WASHINGTON, May 3, 2017 /PRNewswire-HISPANIC PR WIRE/ — Connect The Ages is female-led social enterprise on a mission to connect 5 million students to careers in aging by 2025. The time is certainly right to bridge the potential of millennials and generation Z to America’s changing demographics. Every day $712 million in student loan debt goes into deferment or forbearance while over 10,000 Americans become eligible for Medicare. Careers in aging enable students to pay off debt while utilizing their talents to pursue meaningful work.
Video – https://www.youtube.com/watch?v=PBKBGgAMztU
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To get involved with volunteering, internships, or jobs, join #CONNECTTHEAGES on social media and https://www.connecttheages.com/educators-employers-students-career-counselors.
“Most students aren’t aware jobs in aging even exist, let alone future-proof, interdisciplinary jobs with room for advancement,” says 28 year-old Connect The Ages founder and AARP Innovation Fellow, Amanda Cavaleri. “We want to help educators introduce careers in aging to students by first bridging generational divides. Through our grassroots campaigns, students experience the often unknown positive side of aging and have opportunities to explore this impactful, purposeful work.”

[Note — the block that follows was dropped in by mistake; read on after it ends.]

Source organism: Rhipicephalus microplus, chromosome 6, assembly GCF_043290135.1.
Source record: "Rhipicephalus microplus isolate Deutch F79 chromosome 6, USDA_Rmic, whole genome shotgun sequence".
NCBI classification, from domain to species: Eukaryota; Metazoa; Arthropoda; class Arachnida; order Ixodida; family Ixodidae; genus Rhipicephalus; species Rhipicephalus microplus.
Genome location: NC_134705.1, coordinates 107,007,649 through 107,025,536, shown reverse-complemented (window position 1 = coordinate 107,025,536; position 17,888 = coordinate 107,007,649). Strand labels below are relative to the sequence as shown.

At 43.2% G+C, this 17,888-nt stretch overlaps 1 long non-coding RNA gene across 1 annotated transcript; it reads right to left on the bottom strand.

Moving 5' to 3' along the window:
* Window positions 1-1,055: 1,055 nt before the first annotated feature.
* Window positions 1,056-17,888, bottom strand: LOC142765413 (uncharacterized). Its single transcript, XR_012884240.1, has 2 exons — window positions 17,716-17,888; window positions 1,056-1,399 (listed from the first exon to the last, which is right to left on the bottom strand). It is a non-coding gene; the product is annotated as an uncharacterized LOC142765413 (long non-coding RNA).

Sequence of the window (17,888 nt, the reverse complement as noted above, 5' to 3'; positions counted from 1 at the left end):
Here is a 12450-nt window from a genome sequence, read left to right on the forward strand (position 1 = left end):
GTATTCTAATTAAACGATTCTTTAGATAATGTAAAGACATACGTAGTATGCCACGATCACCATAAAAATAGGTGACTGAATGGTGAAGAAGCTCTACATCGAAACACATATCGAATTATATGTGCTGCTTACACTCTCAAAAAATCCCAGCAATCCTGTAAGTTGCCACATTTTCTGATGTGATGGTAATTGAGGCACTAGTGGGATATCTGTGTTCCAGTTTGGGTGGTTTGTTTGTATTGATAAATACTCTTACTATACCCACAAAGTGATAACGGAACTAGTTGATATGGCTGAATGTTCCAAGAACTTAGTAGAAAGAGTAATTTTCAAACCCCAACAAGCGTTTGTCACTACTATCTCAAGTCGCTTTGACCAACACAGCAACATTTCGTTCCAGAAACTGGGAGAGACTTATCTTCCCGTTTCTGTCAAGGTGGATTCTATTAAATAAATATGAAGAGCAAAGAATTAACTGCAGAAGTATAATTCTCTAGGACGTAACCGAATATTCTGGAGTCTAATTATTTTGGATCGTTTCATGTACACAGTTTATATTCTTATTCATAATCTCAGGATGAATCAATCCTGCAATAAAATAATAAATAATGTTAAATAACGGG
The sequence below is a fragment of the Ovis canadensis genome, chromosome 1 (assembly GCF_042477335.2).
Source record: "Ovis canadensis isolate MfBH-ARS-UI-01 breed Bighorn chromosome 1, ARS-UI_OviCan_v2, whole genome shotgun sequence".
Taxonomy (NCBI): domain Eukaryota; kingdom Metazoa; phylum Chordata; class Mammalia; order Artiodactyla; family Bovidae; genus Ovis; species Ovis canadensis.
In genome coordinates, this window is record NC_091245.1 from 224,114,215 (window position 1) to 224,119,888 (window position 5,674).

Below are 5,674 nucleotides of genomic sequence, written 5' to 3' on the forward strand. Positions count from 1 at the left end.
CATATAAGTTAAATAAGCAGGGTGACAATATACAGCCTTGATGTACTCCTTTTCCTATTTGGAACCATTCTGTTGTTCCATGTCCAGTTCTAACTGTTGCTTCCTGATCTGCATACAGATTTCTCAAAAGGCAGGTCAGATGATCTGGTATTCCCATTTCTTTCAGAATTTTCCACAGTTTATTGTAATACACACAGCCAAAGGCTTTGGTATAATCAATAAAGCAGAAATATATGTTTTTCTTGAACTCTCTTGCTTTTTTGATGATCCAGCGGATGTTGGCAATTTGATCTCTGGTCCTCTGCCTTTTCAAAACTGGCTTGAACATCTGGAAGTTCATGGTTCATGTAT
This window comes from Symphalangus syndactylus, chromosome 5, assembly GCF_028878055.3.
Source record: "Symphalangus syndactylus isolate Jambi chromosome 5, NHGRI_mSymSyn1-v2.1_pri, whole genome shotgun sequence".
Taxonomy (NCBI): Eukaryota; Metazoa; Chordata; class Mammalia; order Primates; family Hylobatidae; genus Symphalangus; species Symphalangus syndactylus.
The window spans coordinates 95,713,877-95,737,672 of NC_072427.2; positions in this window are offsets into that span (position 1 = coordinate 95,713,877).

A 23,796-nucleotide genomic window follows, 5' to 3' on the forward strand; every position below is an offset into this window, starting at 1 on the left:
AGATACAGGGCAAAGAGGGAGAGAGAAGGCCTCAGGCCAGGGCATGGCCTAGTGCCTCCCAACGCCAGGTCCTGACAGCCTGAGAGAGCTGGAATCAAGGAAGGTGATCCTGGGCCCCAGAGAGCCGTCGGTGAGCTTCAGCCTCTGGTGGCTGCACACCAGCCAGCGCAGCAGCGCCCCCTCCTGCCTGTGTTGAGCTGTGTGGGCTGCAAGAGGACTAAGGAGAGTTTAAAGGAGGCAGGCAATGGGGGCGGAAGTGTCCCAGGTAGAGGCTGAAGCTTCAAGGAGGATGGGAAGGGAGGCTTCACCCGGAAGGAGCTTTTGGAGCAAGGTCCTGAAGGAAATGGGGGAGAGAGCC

- Earlier this month, Connect The Ages released interviews of dozens of millennials in aging including architects, entrepreneurs, healthcare workers, lawyers, policy makers, and technologists.
- Complementing the multimedia interviews are national grassroots classroom outreach and intergenerational digital storytelling and mentorship campaigns.
“Connect The Ages goes beyond connecting students to jobs. It shows the value in accommodating an older and intergenerational workplace and workforce,” said 33 year-old Michael North, Assistant Professor of Management and Organizations at NYU’s Stern School of Business.
The campaign collaborates with young professionals in aging to bridge workforce and innovation gaps, including 34 year-old Reid Estreicher, Samsung Senior Care Lead, who led filming of professionals in aging.
“Almost all 50 people we interviewed in the film said the same thing, that they fell into this work and they couldn’t imagine doing anything else. And if that’s the normal then it’s wholly unsustainable. An industry can’t run on happenstance and benevolence. There needs to be an active strategy to get more people involved,” said Estreicher. “I would love to see our younger generations be that strategy. This is more than just jobs and innovation, there are some great economic development opportunities here ‘to do well while doing good.'”